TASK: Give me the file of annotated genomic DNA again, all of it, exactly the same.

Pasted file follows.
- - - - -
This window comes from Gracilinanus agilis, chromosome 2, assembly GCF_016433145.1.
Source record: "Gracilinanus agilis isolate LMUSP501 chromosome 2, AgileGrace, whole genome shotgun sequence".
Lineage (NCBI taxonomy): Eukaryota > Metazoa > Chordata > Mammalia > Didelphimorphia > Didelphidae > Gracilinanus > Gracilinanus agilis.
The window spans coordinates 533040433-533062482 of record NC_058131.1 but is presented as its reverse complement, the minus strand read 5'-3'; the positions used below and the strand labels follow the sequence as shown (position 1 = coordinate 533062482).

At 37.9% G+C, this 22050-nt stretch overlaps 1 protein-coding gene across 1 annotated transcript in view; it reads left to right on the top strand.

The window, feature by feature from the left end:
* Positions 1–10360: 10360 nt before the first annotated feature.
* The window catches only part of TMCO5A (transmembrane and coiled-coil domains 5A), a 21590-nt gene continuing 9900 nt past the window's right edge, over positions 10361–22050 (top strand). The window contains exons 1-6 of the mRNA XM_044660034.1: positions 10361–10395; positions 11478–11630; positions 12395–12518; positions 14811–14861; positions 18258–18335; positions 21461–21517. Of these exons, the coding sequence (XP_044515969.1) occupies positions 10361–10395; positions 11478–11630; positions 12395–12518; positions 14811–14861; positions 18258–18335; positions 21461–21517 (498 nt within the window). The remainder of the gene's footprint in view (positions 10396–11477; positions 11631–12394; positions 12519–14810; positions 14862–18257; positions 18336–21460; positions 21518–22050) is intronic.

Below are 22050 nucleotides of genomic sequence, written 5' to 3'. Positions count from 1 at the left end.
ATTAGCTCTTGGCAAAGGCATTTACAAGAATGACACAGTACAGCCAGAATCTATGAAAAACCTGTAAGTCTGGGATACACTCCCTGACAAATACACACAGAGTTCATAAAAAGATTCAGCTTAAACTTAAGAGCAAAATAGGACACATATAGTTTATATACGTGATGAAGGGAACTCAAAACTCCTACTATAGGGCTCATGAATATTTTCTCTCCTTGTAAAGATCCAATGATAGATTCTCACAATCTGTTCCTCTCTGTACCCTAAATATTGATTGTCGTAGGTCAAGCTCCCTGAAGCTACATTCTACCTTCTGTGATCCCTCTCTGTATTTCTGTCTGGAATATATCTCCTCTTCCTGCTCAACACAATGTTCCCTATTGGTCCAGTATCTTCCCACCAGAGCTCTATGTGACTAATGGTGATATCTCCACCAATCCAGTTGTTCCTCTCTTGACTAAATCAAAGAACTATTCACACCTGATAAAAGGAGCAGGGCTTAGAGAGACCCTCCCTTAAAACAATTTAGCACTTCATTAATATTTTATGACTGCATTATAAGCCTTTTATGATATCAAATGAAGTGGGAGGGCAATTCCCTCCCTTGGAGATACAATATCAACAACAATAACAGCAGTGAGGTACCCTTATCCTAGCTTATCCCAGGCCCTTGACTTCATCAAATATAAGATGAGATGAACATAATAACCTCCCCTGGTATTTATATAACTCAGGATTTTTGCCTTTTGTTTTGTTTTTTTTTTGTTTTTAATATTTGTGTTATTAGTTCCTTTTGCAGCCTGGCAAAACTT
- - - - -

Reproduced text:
This window comes from Gracilinanus agilis, chromosome 2, assembly GCF_016433145.1.
Source record: "Gracilinanus agilis isolate LMUSP501 chromosome 2, AgileGrace, whole genome shotgun sequence".
Lineage (NCBI taxonomy): Eukaryota > Metazoa > Chordata > Mammalia > Didelphimorphia > Didelphidae > Gracilinanus > Gracilinanus agilis.
The window spans coordinates 533040433-533062482 of record NC_058131.1 but is presented as its reverse complement, the minus strand read 5'-3'; the positions used below and the strand labels follow the sequence as shown (position 1 = coordinate 533062482).

At 37.9% G+C, this 22050-nt stretch overlaps 1 protein-coding gene across 1 annotated transcript in view; it reads left to right on the top strand.

The window, feature by feature from the left end:
* Positions 1–10360: 10360 nt before the first annotated feature.
* The window catches only part of TMCO5A (transmembrane and coiled-coil domains 5A), a 21590-nt gene continuing 9900 nt past the window's right edge, over positions 10361–22050 (top strand). The window contains exons 1-6 of the mRNA XM_044660034.1: positions 10361–10395; positions 11478–11630; positions 12395–12518; positions 14811–14861; positions 18258–18335; positions 21461–21517. Of these exons, the coding sequence (XP_044515969.1) occupies positions 10361–10395; positions 11478–11630; positions 12395–12518; positions 14811–14861; positions 18258–18335; positions 21461–21517 (498 nt within the window). The remainder of the gene's footprint in view (positions 10396–11477; positions 11631–12394; positions 12519–14810; positions 14862–18257; positions 18336–21460; positions 21518–22050) is intronic.

Below are 22050 nucleotides of genomic sequence, written 5' to 3'. Positions count from 1 at the left end.
ATTAGCTCTTGGCAAAGGCATTTACAAGAATGACACAGTACAGCCAGAATCTATGAAAAACCTGTAAGTCTGGGATACACTCCCTGACAAATACACACAGAGTTCATAAAAAGATTCAGCTTAAACTTAAGAGCAAAATAGGACACATATAGTTTATATACGTGATGAAGGGAACTCAAAACTCCTACTATAGGGCTCATGAATATTTTCTCTCCTTGTAAAGATCCAATGATAGATTCTCACAATCTGTTCCTCTCTGTACCCTAAATATTGATTGTCGTAGGTCAAGCTCCCTGAAGCTACATTCTACCTTCTGTGATCCCTCTCTGTATTTCTGTCTGGAATATATCTCCTCTTCCTGCTCAACACAATGTTCCCTATTGGTCCAGTATCTTCCCACCAGAGCTCTATGTGACTAATGGTGATATCTCCACCAATCCAGTTGTTCCTCTCTTGACTAAATCAAAGAACTATTCACACCTGATAAAAGGAGCAGGGCTTAGAGAGACCCTCCCTTAAAACAATTTAGCACTTCATTAATATTTTATGACTGCATTATAAGCCTTTTATGATATCAAATGAAGTGGGAGGGCAATTCCCTCCCTTGGAGATACAATATCAACAACAATAACAGCAGTGAGGTACCCTTATCCTAGCTTATCCCAGGCCCTTGACTTCATCAAATATAAGATGAGATGAACATAATAACCTCCCCTGGTATTTATATAACTCAGGATTTTTGCCTTTTGTTTTGTTTTTTTTTTGTTTTTAATATTTGTGTTATTAGTTCCTTTTGCAGCCTGGCAAAACTT